It’s been a minute since I’ve posted.
And it’s been the best choice I’ve made for myself.
A lot has happened since the last time I have posted. I switched careers. I moved. I got engaged. I started to heal.
Part of the most therapeutic part of my healing journey was to go back and tell the younger version of myself what I needed to hear back then. To let myself know that my trauma won’t define me. That I can stand in gratitude and in patience (no matter if it thins from time to time) and acceptance.
I’ve learned to forgive, even if it’s hard. I’ve learned to heal, even if some days the wounds tear open again. I’ve learned to accept, even if I don’t agree. I hope that everyone knows that there is beauty in scars…in progress…in a subtle exhale. This is my letter.
First off, I want to say that you are loved, you are safe, and you are okay. I know these things might have seemed foreign to you in the past, no matter how good at pretending you were back then.
I know you were a happy kid and just wanted to feel free and be happy and carefree. And you tried. You really did. And you did a good job at it. When you were goofy, man did you go all out on goofy. When you were confident, it shone brightly. When you weren’t surrounded by the pressure, you exhaled deeply. That version of you shaped who I am today. Bravo!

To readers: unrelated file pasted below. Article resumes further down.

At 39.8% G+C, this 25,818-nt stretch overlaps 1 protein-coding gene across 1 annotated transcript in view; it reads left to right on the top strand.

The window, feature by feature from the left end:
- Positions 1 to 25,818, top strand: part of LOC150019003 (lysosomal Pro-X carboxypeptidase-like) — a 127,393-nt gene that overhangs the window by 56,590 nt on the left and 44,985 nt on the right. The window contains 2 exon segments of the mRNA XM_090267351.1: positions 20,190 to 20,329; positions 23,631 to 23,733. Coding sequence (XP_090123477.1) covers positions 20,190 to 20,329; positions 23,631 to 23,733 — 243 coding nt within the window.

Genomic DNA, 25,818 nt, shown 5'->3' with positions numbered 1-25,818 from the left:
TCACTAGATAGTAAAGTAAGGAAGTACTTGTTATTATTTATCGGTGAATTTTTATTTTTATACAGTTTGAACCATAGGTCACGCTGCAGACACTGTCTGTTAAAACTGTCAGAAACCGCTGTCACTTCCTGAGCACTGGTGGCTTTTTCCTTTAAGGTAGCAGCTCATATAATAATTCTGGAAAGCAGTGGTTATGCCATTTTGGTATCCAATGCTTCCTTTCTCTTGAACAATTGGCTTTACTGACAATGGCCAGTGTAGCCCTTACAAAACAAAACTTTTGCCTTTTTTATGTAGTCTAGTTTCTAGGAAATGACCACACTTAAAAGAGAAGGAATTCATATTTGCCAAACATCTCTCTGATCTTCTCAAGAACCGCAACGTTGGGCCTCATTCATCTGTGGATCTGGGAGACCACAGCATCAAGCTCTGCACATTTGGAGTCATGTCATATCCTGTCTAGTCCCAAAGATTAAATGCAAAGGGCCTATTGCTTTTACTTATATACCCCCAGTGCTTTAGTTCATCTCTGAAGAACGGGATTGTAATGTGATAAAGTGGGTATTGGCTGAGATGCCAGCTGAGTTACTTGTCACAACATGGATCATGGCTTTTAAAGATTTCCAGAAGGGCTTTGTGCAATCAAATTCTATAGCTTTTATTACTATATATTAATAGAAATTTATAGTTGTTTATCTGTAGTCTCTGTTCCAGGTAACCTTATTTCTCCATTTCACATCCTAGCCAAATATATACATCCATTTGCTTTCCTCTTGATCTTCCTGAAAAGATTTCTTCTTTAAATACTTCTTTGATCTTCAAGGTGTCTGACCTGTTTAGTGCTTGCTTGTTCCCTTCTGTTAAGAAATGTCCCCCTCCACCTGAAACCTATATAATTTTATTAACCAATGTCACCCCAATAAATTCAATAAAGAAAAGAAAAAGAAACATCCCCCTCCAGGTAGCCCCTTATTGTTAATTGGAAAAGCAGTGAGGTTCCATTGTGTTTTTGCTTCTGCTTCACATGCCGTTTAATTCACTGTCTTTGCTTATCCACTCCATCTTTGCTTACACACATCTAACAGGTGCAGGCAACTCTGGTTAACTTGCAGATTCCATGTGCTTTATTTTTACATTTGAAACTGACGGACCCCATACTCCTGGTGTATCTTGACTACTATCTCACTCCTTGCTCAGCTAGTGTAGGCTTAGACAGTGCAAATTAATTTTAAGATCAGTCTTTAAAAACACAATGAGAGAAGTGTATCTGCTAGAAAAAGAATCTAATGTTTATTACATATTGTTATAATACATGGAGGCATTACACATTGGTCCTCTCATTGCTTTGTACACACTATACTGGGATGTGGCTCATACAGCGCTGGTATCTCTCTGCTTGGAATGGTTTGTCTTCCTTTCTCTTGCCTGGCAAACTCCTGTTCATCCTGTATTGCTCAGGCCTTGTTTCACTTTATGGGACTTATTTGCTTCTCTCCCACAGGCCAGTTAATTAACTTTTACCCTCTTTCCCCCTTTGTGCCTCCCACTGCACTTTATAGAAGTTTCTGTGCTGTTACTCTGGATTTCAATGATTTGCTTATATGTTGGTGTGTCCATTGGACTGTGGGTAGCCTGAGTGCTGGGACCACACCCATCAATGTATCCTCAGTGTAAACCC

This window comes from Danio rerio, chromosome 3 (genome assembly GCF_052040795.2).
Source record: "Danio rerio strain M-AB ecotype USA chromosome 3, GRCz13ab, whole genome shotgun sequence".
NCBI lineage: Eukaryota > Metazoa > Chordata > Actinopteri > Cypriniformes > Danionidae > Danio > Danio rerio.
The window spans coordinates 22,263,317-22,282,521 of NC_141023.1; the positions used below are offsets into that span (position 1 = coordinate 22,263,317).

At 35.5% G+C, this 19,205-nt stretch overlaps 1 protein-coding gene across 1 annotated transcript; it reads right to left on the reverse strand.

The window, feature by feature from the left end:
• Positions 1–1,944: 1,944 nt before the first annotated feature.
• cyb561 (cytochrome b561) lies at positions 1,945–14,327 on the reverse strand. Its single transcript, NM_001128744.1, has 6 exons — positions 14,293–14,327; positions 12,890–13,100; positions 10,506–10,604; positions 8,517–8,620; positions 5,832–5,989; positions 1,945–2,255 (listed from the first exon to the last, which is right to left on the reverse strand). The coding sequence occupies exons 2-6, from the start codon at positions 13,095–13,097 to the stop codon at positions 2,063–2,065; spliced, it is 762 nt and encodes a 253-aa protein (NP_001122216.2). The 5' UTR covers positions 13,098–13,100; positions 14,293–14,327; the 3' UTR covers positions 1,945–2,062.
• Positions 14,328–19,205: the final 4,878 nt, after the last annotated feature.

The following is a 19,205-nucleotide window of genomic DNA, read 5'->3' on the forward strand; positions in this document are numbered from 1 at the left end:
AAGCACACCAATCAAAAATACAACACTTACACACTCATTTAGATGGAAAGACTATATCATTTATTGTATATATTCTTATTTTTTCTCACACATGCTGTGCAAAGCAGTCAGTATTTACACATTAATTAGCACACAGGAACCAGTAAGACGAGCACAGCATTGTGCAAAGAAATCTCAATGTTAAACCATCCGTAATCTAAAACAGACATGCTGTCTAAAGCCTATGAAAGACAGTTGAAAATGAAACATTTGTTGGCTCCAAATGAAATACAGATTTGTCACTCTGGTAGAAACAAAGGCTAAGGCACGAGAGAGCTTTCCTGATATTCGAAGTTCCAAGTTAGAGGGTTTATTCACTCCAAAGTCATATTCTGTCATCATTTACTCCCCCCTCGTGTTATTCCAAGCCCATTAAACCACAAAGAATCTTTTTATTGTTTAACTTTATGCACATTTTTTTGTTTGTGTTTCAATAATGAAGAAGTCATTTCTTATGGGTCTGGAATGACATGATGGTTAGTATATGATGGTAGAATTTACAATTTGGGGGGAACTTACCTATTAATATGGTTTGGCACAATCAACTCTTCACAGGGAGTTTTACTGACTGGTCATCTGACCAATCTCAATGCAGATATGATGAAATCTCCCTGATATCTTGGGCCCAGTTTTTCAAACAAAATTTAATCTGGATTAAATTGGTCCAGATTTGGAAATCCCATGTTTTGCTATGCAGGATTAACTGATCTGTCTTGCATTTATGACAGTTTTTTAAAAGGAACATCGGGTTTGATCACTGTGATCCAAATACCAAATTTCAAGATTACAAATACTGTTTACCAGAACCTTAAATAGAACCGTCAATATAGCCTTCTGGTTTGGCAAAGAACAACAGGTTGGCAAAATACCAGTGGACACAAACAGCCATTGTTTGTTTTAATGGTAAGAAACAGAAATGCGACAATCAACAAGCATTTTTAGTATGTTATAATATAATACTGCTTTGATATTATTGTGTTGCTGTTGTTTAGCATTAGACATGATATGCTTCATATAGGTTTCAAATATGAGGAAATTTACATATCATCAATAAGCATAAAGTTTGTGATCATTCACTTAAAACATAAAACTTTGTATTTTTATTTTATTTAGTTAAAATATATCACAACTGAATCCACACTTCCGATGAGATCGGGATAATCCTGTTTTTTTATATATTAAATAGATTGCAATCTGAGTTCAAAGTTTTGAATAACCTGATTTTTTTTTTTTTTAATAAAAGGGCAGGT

I know there were moments that felt like a pressure cooker, and you didn’t know how to escape. I know that a part of you knew something didn’t feel right without having to be taught that sensation. That when you were in grade school, you felt excited about tap dancing and tumbling and jazz class after school when others were heading to flag football. That even when you played shortstop on your Tigers baseball team, your mind was elsewhere. That when your dad took all those naps after knowing the version of him who used to be present with you and sit with you and read to you and watch movies and draw dinosaurs with you, you knew something was off. You were a smart kid.
For those moments, I’m sorry. I’m sorry you didn’t have someone around who lived that same life you were feeling on the inside. I’m sorry you had to hide a part of yourself for so long. I’m sorry that your dad changed and wasn’t the man you once knew. I’m sorry that your mom was still scarred from the previous betrayal and hurt and maybe didn’t know how to be there for you the way that you needed. I’m sorry that you felt silenced, even though there wasn’t a gag around your mouth. I’m sorry you felt shackled, even though your hands and feet could move freely.
I know that you’ve sat on the edge of your bed after a day of being surrounded by people and felt alone. I know that you dreaded bedtime because it meant that you would have to be alone with your thoughts and that even with your Ninja Turtles nightlight, the room felt cold and darker than the darkest night. I know that shadows and protective narratives became your best friends, which might I add, has turned you into quite the storyteller. I know you craved to exhale.